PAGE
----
Precipitation hardening in Aluminium AM alloys
Title: Precipitation hardening in Aluminium AM alloys
DNr: NAISS 2024/5-83
Project Type: NAISS Medium Compute
Principal Investigator: Johan Moverare <>
Affiliation: Linköpings universitet
Duration: 2024-02-28 – 2025-03-01
Classification: 10304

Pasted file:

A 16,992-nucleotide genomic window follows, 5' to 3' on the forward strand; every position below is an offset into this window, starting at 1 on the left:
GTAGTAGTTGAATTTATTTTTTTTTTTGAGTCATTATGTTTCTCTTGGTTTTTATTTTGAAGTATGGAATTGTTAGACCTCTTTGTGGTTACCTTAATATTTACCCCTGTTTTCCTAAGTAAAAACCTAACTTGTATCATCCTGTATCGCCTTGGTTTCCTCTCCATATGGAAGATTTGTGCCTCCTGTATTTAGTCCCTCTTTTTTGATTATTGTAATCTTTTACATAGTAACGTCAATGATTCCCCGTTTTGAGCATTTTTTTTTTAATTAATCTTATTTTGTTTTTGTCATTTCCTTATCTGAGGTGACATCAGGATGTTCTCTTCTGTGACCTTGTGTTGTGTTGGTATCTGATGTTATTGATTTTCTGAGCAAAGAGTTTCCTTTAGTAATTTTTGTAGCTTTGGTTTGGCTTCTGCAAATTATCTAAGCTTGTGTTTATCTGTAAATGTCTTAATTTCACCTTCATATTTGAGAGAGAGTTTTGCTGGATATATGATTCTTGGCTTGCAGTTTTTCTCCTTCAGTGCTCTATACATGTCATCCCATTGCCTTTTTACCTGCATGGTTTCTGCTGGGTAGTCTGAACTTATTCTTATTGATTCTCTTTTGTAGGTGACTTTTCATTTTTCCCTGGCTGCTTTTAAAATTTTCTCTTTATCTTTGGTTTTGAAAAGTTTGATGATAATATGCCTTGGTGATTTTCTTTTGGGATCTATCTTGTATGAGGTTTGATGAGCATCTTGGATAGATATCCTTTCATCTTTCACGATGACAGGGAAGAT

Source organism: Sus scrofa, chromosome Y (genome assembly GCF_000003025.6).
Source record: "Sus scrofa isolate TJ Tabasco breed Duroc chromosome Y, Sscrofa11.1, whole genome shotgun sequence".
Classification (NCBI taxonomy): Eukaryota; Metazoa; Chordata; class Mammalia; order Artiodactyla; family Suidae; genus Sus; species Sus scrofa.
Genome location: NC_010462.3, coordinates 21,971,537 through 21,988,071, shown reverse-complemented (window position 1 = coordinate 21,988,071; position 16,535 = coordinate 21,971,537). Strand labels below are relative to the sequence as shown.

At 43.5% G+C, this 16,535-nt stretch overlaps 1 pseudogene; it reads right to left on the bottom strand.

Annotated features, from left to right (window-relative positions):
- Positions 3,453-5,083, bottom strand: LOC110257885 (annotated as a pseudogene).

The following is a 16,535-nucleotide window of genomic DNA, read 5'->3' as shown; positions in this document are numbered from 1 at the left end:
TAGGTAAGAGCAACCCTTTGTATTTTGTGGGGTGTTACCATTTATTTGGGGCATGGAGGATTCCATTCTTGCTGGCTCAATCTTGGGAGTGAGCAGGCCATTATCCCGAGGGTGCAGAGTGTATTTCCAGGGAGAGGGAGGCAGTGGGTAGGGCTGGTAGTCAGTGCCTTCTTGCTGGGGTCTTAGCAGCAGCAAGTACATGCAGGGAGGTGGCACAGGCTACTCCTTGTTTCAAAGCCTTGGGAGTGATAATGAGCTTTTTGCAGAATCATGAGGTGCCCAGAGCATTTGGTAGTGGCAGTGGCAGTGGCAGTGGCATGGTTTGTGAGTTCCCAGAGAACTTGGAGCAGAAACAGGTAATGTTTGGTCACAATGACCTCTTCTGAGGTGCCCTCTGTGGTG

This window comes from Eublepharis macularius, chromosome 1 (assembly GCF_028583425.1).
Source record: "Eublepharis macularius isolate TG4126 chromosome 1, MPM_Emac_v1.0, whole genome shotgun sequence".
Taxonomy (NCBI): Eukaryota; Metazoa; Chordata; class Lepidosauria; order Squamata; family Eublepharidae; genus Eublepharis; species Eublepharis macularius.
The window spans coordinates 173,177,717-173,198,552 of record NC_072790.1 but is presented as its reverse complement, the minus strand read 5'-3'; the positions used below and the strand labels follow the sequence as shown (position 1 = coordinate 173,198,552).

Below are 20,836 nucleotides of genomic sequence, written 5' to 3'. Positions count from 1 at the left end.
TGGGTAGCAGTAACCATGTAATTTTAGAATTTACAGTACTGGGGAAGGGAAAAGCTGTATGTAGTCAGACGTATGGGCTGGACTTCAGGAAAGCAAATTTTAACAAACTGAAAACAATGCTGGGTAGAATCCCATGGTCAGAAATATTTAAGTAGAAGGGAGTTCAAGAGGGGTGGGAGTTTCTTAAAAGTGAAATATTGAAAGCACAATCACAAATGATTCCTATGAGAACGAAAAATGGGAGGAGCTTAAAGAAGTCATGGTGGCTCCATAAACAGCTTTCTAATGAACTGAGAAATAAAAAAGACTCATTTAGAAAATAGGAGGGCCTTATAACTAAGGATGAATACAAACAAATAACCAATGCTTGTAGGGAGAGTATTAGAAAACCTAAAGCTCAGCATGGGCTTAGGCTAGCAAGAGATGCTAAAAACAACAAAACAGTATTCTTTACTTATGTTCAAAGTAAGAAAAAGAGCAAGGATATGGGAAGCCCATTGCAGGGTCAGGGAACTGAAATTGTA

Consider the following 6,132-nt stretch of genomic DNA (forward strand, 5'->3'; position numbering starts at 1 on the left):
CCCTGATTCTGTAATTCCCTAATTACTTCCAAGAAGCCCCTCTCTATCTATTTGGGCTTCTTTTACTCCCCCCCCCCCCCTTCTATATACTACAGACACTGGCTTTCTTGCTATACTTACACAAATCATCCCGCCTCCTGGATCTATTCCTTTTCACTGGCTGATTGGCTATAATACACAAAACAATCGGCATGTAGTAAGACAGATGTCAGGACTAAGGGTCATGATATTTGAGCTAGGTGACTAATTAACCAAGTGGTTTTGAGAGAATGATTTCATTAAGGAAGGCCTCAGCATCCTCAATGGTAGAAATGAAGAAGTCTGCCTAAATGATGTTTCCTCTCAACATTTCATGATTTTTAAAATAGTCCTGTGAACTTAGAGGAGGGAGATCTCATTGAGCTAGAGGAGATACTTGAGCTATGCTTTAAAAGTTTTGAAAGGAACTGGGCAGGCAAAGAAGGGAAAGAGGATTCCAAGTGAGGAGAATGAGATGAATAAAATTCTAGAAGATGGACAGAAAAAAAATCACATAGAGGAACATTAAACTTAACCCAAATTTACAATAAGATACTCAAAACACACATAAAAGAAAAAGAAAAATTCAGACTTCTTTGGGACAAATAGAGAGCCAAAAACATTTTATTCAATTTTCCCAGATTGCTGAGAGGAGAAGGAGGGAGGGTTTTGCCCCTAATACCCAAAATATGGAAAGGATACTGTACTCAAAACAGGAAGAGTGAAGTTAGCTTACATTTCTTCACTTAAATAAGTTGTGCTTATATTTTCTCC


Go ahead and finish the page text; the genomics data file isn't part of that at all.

Additive Manufacturing (AM) has emerged as a competing and complementary manufacturing method, with the main advantage of enabling complex or otherwise imposable geometries to be manufactured. Although the AM processes have advanced rapidly, the development of materials tailored for AM are lagging behind. This hampers Aluminium producers from reaching new market and application with AM, such as aerospace and automotive both requiring high strength alloys. From a metallurgical perspective AM holds an untapped potential in reaching strength levels beyond traditional manufacturing methods. The potential is linked to a very high solidification rate, typical in the order of 105-106°C/s. This enables alloying elements to reach extended level of super saturated solid solutions (SSSS) far from the thermodynamic equilibrium. Thus, many elements with limited or even negligible solvability could, with AM, reach useful levels of SSSS for precipitation and solid solution hardening. To explore this new landscape of potential alloys, we will employ atomistic simulations to investigate the thermodynamic tendency of Al-based intermetallics to form precipitates as a function of temperature. We will compare the behavior of alloys that are known to undergo precipitation hardening (e.g., Al-Mg-Si and Al-Cu) with that of alloys that are known to not undergo precipitation hardening (e.g., Al-Fe or Al-Si) to gain atomic-level understanding of precipitation hardening mechanisms. The target is then to search for the signature of precipitation hardening among novel alloys. The theoretical predictions will be experimentally verified. To gather the necessary data for this comparison we will use hybrid MD / kinetic-MC / thermodynamic-MC simulations (LAMMPS). The MD / kinetic-MC approach at the basis of our investigations is described in detail in [Tavenner et al, Comp Mater Sci 218 (2023) 111929]. The kMC algorithm proposed by Tavenner et al does not need a priori-knowledge of migration rates: swaps between neighbors are accepted according to min[1, exp[-∆E/(kBT)]. However, the algorithm neglects the eventuality of vacancy migration (atomic exchange with an empty site). For this reason, we will implement a hybrid MD / kMC / tMC method. Every "X" MD and kMC steps, our algorithm will call for tMC attempts to displace atoms to random neighbor positions, which may include a vacancy site. Our MD/MC simulations will be initially based on semi-empirical interatomic potentials (eg MEAM and EAM). There are several reliable potentials available in the literature for Al-based intermetallics ( However, we will progressively shift toward development of machine-learning-interatomic-potentials (MLIP). This is especially the case for complex multinary and unexplored systems, for which no (M)EAM parameterizations are available. MLIP development will be based on VASP on-the-fly learning during ab initio MD simulations at finite temperatures. We will build AIMD supercells of intermetallic solid solutions that mimic both clustering and ideal configurationally-disordered cases. This will maximize the diversity of local chemical environments and thus optimize robustness of MLIPs to be trained on ab initio data.